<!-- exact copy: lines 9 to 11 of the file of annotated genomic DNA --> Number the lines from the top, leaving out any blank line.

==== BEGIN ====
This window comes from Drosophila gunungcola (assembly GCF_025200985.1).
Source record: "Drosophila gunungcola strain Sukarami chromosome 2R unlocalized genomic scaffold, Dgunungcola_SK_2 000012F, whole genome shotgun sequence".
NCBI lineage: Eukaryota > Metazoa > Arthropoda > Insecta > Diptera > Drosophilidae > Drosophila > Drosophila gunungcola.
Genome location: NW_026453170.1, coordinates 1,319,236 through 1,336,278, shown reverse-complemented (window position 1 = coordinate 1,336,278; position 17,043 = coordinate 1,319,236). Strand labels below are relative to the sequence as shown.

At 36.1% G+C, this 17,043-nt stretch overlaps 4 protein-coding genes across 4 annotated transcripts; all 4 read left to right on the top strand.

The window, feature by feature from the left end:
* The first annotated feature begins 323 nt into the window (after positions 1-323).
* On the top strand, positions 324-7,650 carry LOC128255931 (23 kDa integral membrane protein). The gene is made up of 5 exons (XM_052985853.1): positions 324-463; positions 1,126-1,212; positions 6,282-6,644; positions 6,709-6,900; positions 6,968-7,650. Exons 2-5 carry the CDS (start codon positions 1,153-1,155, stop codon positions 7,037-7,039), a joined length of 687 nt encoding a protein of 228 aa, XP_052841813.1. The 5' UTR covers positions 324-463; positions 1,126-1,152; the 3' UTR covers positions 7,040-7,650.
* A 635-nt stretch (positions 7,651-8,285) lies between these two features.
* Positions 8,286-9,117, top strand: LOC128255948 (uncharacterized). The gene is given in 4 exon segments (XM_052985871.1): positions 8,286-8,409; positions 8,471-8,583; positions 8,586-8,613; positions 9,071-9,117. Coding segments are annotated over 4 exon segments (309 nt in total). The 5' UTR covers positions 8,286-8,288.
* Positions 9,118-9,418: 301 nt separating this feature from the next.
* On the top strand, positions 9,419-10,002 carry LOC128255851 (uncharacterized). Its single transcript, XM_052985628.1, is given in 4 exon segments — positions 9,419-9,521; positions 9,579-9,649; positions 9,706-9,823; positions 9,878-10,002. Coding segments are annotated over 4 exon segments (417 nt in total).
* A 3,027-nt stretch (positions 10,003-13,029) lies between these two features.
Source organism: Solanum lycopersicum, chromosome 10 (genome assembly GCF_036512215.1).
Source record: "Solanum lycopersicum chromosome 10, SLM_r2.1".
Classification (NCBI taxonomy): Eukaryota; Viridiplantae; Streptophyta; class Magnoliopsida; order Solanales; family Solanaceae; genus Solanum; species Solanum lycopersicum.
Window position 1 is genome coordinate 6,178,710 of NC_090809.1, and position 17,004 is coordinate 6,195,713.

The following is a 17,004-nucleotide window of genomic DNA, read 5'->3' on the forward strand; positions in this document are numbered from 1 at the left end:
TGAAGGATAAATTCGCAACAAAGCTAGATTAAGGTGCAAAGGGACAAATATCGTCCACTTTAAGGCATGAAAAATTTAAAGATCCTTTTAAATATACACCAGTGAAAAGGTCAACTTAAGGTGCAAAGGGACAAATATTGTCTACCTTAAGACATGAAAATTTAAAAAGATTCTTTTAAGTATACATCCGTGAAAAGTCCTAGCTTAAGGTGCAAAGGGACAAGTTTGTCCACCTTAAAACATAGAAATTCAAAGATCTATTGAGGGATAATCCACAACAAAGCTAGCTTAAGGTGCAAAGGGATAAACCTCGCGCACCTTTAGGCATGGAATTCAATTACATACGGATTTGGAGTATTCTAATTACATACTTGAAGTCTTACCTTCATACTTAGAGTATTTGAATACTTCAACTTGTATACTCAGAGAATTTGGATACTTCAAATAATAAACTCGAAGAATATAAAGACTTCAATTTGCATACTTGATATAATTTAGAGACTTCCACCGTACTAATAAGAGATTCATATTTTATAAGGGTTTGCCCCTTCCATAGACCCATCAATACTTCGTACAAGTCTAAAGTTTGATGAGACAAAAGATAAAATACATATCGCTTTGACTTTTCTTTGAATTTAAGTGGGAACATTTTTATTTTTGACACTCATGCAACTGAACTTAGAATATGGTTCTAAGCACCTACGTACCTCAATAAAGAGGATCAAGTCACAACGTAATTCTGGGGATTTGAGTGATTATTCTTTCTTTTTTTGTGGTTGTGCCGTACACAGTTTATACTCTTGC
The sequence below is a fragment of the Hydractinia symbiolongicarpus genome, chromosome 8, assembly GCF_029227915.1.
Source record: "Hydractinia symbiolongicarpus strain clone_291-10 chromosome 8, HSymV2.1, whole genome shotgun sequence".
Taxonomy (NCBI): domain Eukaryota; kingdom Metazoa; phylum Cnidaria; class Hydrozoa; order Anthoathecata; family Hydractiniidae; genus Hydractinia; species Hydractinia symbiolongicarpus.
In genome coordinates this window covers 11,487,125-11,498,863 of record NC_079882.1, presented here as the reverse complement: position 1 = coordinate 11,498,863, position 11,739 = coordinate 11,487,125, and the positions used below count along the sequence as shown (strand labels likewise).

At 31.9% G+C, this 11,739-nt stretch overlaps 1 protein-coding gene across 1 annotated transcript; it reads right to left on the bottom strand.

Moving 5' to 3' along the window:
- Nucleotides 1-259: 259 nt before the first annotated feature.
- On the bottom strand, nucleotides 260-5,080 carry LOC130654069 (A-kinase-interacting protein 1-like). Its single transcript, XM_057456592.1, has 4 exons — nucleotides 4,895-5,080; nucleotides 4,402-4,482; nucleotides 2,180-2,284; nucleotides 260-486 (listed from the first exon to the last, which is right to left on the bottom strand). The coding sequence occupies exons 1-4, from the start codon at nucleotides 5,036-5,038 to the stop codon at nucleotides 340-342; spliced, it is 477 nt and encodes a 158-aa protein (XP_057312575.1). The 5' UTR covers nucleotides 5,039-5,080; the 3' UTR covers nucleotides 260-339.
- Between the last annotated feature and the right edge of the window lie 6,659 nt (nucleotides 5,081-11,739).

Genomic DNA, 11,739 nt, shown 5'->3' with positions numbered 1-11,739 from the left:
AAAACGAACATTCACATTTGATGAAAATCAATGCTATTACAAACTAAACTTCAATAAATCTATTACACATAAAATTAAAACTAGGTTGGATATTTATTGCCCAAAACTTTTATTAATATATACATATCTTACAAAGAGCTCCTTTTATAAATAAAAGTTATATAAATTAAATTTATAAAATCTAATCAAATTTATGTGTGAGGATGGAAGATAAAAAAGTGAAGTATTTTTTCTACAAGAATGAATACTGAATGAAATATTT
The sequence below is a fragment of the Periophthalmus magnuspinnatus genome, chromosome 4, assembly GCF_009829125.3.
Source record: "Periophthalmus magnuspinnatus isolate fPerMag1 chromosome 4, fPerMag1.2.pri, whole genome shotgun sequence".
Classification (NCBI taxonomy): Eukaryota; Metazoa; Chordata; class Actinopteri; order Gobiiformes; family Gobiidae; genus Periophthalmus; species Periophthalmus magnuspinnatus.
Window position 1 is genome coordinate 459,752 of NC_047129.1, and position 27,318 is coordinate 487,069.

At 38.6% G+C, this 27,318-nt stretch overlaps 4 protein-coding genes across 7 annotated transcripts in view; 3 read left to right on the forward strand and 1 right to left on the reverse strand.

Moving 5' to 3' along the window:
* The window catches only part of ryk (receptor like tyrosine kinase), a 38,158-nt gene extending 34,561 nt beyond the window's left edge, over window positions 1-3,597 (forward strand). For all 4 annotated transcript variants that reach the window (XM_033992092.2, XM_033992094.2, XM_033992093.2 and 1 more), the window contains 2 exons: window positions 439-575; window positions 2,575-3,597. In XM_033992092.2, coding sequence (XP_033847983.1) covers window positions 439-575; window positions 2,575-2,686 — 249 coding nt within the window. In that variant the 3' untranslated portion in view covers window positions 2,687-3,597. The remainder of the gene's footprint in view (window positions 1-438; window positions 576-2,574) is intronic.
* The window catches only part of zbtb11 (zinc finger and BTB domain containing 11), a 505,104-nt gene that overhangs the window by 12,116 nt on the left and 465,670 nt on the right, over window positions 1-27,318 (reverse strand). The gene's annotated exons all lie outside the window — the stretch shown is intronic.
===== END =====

* A 635-nt stretch (positions 7,651-8,285) lies between these two features.
* Positions 8,286-9,117, top strand: LOC128255948 (uncharacterized). The gene is given in 4 exon segments (XM_052985871.1): positions 8,286-8,409; positions 8,471-8,583; positions 8,586-8,613; positions 9,071-9,117. Coding segments are annotated over 4 exon segments (309 nt in total). The 5' UTR covers positions 8,286-8,288.
* Positions 9,118-9,418: 301 nt separating this feature from the next.